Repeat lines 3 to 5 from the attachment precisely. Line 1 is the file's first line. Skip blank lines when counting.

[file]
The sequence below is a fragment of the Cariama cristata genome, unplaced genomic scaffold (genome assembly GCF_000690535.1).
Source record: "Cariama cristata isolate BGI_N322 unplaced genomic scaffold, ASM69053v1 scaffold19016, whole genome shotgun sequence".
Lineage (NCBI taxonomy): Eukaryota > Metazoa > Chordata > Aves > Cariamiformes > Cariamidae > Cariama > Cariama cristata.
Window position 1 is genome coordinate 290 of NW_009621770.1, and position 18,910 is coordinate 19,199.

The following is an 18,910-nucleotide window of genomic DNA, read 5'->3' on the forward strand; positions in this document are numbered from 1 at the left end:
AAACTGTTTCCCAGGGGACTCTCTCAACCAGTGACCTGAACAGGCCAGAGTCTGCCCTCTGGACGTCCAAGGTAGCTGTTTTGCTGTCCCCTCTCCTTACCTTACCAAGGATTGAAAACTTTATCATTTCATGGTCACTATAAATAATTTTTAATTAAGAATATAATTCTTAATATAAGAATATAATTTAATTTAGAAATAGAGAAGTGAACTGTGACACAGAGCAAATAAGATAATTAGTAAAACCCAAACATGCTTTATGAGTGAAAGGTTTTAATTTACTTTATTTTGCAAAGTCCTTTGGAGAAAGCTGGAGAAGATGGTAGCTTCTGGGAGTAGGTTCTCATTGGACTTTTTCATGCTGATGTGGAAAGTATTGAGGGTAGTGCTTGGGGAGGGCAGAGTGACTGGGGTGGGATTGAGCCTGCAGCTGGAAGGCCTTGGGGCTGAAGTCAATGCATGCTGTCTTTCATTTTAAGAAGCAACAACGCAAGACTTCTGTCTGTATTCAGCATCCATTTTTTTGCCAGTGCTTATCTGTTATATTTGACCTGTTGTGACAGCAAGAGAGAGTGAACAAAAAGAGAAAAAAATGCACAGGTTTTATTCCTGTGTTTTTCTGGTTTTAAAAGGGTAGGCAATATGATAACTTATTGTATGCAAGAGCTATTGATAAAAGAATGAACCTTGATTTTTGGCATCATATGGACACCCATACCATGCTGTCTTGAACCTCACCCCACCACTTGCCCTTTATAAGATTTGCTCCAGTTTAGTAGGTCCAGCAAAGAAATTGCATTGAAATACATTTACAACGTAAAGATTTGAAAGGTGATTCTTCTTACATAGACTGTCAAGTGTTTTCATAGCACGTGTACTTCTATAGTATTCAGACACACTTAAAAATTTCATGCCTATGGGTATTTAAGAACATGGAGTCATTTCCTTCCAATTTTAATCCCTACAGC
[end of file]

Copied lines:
Lineage (NCBI taxonomy): Eukaryota > Metazoa > Chordata > Aves > Cariamiformes > Cariamidae > Cariama > Cariama cristata.
Window position 1 is genome coordinate 290 of NW_009621770.1, and position 18,910 is coordinate 19,199.

The following is an 18,910-nucleotide window of genomic DNA, read 5'->3' on the forward strand; positions in this document are numbered from 1 at the left end: